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At the same time it is increasing spending in special-interest magazines, General Motors Corp. is also doing more business with mass-market titles.

Midsize books, though, are likely to be squeezed out as the automaker's media planning and buying evolves to match its year-old brand management structure.


GM, the nation's biggest magazine spender, will increase spending in niche titles this year 10% over 1996, while upping spending in mass titles somewhere under 10%, said Philip Guarascio, VP-general manager of marketing and advertising at GM's North American Operations.

While GM will spend more money, he added, it may be across fewer books.

"It's the guys in the middle that are going to see the change, those with a couple of million in circulation and a general target audience," he said.

The stakes are high. GM spent $455.7 million to run nearly 6,000 ad pages in magazines in 1996, according to Publishers Information Bureau. That figure is up 10.8% from the previous year.

GM has put more discipline in all its media planning, said Mr. Guarascio.

"It was probably a pretty good rule of thumb that prior to this there was more gut and raw judgment than discipline," he said. "What's happening under brand management is [there's] much more specificity in the plans and that's driving the media plans to being more targeted. We want very specific, fine-tuned media plans that cover cost, quality magazines and audience size."


But according to seven magazine sales reps in Detroit and two former GM-agency insiders-all of whom requested anonymity-the auto marketer is talking out of both sides of its mouth when it comes to brand management and media planning.

They said that while the brand management system almost demands special-interest buys, GM is emphasizing cost-per-thousand efficiencies and buying heavily in broad-based titles.

"The more specifically you can identify a target, the more it would lead you to niche books. But GM and [media buying service] GM MediaWorks are so focused on efficiency, it leads you more to the mass titles," said one former agency insider.

Added a magazine rep: "CPGM's print plan is king."

But another magazine executive, Tom Thomson, Detroit corporate sales director of People, said bigger books can hit some targets better than smaller magazines.

"As long as you get the ads in front of the right eyeballs, why not do it more efficiently?" he said.

Mr. Guarascio said the media-planning discipline does include "analytical things" such as CPM.

"There's a certain amount of changeability among magazines. The magazines that reach the target efficiently are getting a lot of play," he added.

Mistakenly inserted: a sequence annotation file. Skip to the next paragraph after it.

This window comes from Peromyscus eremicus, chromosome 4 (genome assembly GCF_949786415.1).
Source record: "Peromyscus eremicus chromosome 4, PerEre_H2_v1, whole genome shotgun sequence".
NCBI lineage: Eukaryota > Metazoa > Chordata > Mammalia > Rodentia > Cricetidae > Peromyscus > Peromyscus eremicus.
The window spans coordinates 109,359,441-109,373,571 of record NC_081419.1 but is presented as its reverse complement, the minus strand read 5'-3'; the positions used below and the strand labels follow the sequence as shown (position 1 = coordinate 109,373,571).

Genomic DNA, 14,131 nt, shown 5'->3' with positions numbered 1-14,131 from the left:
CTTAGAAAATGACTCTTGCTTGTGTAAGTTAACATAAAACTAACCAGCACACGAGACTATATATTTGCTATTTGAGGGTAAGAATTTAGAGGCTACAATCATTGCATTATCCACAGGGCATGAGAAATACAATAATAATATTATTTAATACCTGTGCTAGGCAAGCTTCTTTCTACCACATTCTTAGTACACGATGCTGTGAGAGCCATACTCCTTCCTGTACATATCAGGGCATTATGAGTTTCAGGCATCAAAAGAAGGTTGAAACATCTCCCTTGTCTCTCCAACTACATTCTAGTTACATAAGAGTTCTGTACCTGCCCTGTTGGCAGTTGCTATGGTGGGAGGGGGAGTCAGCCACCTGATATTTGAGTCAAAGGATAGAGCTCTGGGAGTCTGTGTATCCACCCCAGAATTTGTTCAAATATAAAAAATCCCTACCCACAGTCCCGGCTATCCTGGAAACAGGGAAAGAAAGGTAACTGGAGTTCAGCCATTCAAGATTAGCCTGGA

People, with a circulation of 3.15 million, added GM's GMC Jimmy, Cadillac Catera, Buick LeSabre and several Oldsmobile vehicles in 1997. Last year, it had business from the Buick Regal and Skylark, Pontiac Grand Am, and Chevrolet Lumina and Blazer. Also said to be getting more business are TV Guide and Reader's Digest, two of the U.S.' largest circulation magazines.

Five more magazines-said to be Hachette Filipacchi titles-will run spy-theme inserts for the Chevrolet Corvette, a niche vehicle, in March issues.

Some in Detroit also wonder whether GM's brand managers do indeed have the authority GM says they have over media decisions.

Buick Riviera Brand Manager Michael Wright said last September the car would only get regional media support because it's a niche vehicle with annual sales of about 20,000. But GM shot down the Riviera's original media plan, which called for fashion magazine ads, because it wasn't efficient, a former GM-agency insider said.


In a revised plan, the Riviera, in an estimated $600,000 deal, will run a "Ladies of Note" ad section featuring Judy Collins and Roberta Flack in four Conde Nast books this month and next, including Gourmet and Conde Nast Traveler.

Mr. Guarascio said he couldn't discuss specific plans, but insists GM has never dictated magazine buys. Mr. Wright couldn't be reached for further comment.

"We never wrote media plans and there's no change there," Mr. Guarascio said, adding that those decisions are made by divisions and their agencies.

"You're seeing an industry adjusting to a new way of doing business," he said. "I don't know whether there's nervousness [among reps and agencies], but I

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